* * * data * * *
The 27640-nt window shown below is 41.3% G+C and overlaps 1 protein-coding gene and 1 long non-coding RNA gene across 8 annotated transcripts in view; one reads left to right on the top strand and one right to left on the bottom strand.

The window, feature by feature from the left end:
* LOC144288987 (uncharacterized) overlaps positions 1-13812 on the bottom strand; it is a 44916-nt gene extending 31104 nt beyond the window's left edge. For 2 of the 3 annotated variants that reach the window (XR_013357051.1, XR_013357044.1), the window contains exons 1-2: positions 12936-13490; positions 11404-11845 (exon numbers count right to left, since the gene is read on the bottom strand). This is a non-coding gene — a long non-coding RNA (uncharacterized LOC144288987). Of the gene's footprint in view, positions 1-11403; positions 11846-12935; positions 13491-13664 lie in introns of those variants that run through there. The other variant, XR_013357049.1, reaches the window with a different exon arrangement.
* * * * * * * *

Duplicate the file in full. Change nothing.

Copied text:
The 27640-nt window shown below is 41.3% G+C and overlaps 1 protein-coding gene and 1 long non-coding RNA gene across 8 annotated transcripts in view; one reads left to right on the top strand and one right to left on the bottom strand.

The window, feature by feature from the left end:
* LOC144288987 (uncharacterized) overlaps positions 1-13812 on the bottom strand; it is a 44916-nt gene extending 31104 nt beyond the window's left edge. For 2 of the 3 annotated variants that reach the window (XR_013357051.1, XR_013357044.1), the window contains exons 1-2: positions 12936-13490; positions 11404-11845 (exon numbers count right to left, since the gene is read on the bottom strand). This is a non-coding gene — a long non-coding RNA (uncharacterized LOC144288987). Of the gene's footprint in view, positions 1-11403; positions 11846-12935; positions 13491-13664 lie in introns of those variants that run through there. The other variant, XR_013357049.1, reaches the window with a different exon arrangement.